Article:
Cowboy boots. Barbed wire fences. Cattle grazing across an open range. It's all part of the stereotypical image of the Bureau of Land Management.

But Cy Jamison, the national director of today's BLM, wants the public to see a new image, a BLM that is geared equally toward recreation, tourism, education, wildlife and cultural preservation.In Utah's case, the future, he says, is archaeological resources: ancient ruins, museums, interpretive exhibits, trails and rangers to help analyze and protect those resources. And he pledged to assist Utah BLM officials toward that end.

"There are more cultural sites per square mile in Utah than any other state, perhaps all other states combined," he said. "That may be an overstatement, but it's an understatement of the potential Utah has."

Jamison's comments came Saturday during a tour of Nine Mile Canyon in Carbon County, a canyon famous around the world for its rock art. Jamison is in the midst of a five-day tour of Utah that includes an address Monday at the Governor's Conference on Tourism.

Jamison has campaigned actively to boost the BLM's role not only in tourism, but in the preservation and interpretation of historical and prehistorical sites on BLM lands, a program called Adventures in the Past.

He has also led the charge for National Back Country Byways designations of scenic roads to promote tourism and is now looking to promote wildlife activities on federal land. "I never realized before that there are groups of people who travel all around the country watching birds and other wildlife. It's an untapped area for us," he said.

Visitation to BLM lands is increasing by 2 million people a year, creating a whole new set of problems for a federal agency that has traditionally focused on mining, livestock and oil and gas.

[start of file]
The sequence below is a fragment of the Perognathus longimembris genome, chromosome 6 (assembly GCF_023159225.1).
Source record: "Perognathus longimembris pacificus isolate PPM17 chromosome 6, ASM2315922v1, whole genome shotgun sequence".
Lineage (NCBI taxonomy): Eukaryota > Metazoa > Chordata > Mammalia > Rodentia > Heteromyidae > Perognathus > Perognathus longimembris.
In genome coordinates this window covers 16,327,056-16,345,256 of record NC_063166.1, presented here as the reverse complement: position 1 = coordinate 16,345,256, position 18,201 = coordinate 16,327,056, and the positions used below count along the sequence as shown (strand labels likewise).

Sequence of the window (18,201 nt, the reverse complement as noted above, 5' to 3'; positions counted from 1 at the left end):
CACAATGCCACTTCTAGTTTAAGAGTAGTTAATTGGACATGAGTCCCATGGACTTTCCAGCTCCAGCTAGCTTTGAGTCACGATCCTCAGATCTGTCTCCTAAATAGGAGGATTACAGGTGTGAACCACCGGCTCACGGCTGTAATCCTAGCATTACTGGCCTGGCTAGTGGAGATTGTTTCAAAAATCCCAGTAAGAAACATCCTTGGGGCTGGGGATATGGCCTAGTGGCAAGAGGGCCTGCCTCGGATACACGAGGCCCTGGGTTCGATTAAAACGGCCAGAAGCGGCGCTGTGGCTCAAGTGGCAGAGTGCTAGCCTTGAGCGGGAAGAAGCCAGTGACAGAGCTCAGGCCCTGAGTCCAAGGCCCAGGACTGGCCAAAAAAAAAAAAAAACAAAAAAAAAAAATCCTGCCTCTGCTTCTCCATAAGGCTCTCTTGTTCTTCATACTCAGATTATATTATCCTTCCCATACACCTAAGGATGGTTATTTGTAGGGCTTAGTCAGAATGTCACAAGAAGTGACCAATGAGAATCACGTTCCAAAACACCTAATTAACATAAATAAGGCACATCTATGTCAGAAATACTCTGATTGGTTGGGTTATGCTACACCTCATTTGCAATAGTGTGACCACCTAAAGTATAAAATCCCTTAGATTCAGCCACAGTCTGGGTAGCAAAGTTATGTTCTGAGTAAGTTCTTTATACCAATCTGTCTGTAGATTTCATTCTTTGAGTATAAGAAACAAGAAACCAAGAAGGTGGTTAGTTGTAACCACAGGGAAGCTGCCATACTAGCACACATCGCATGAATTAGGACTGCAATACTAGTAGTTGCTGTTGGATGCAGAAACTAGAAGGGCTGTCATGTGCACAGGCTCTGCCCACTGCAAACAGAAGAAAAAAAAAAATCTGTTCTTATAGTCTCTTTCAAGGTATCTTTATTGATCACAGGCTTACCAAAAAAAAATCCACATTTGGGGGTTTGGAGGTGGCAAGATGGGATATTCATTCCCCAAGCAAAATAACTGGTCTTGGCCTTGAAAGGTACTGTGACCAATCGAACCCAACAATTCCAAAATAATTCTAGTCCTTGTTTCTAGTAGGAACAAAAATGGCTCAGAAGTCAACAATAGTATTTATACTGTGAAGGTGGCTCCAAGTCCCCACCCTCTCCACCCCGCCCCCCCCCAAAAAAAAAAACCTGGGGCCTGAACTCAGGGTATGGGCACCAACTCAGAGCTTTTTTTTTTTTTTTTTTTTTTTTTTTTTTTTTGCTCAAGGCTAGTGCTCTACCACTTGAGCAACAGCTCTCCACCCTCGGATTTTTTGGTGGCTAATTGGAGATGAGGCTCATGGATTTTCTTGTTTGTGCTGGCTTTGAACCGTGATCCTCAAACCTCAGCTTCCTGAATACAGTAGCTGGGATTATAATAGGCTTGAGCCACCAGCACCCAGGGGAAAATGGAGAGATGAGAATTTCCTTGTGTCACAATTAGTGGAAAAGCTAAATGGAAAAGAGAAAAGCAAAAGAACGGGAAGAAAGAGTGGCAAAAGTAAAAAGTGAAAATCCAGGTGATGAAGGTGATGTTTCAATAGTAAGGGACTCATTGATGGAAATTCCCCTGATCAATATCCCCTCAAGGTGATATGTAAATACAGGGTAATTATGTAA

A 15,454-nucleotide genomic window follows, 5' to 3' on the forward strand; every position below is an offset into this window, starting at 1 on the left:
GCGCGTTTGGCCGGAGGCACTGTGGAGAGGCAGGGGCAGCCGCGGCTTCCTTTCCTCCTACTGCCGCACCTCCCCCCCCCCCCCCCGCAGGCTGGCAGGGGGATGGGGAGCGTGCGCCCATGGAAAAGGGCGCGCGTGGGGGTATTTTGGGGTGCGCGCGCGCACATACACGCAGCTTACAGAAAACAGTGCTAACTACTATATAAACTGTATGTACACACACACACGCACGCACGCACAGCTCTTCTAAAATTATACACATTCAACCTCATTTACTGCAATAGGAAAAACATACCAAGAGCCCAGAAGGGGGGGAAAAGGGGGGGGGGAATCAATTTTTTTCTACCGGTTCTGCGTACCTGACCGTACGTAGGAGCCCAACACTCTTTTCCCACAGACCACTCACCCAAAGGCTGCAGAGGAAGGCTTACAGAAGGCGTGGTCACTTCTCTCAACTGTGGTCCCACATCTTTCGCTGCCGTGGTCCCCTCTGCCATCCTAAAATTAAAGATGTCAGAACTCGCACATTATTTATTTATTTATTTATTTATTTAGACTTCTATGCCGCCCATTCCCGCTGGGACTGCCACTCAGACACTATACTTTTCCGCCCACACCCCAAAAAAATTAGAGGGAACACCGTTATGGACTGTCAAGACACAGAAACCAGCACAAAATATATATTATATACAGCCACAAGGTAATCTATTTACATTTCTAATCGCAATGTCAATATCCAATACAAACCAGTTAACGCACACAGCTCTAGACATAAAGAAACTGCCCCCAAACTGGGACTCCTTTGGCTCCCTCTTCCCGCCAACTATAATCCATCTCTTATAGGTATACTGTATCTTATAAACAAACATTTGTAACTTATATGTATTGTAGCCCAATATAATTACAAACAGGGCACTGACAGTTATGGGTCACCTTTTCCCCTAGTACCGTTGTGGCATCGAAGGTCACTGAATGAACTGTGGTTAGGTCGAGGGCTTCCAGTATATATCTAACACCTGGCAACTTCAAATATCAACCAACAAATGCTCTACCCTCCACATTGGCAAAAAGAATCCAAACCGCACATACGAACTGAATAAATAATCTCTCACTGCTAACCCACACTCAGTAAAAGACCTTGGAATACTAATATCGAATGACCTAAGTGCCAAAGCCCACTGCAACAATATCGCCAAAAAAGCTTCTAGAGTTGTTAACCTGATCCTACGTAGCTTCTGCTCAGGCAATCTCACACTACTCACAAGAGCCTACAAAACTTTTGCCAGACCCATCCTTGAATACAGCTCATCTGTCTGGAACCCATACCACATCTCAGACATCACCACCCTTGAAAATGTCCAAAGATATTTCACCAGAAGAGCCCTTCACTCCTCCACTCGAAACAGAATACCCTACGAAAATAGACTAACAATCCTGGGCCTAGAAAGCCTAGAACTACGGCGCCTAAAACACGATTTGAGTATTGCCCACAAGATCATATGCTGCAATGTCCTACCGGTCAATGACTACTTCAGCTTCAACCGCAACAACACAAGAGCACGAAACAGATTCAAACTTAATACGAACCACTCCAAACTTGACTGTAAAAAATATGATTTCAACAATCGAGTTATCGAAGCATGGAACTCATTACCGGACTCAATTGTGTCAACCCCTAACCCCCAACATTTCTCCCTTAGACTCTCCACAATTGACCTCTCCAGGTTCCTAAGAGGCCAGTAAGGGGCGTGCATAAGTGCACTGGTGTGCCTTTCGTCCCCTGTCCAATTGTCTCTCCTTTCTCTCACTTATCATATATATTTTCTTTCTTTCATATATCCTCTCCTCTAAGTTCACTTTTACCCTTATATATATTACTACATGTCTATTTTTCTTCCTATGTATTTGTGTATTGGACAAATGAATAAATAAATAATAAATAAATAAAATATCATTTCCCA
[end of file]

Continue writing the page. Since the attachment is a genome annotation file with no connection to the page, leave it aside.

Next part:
The visitors are coming for scenery, solitude, nature and cultural experiences, and often those interests are in conflict with traditional uses.

"I want to emphasize we are not running from our traditional friends," Jamison said in a Deseret News interview. "Cattle are part of our traditional heritage. We will stay with our traditional uses."

"But we can also do other things and do them well. And the traditional uses are not incompatible with the new things we are emphasizing. There is room for everybody." And issues like riparian management, archaeological mitigation and tourism will require new management strategies for the traditional users.

"If we want cattle to stay on the range, we have to do a better job of managing the range," he said.

Jamison's multiple-use, conservation-oriented approach to land management has won high marks from a Congress that has often been extremely critical of the way the BLM has been administered. Congress has awarded the BLM considerable budget increases at the same time other federal agencies are being cut.

Those increases are required to meet the service demands of increased numbers of visitors. In Utah, more visitors has meant more destruction of the state's remarkable archaeological heritage.

"We can't invite the public in without having rangers to interpret and protect those resources," he said. "If we provide the public with a safe and enjoyable experience, they will come back time and again."

And that means more tourist dollars and greater public support for protecting resources.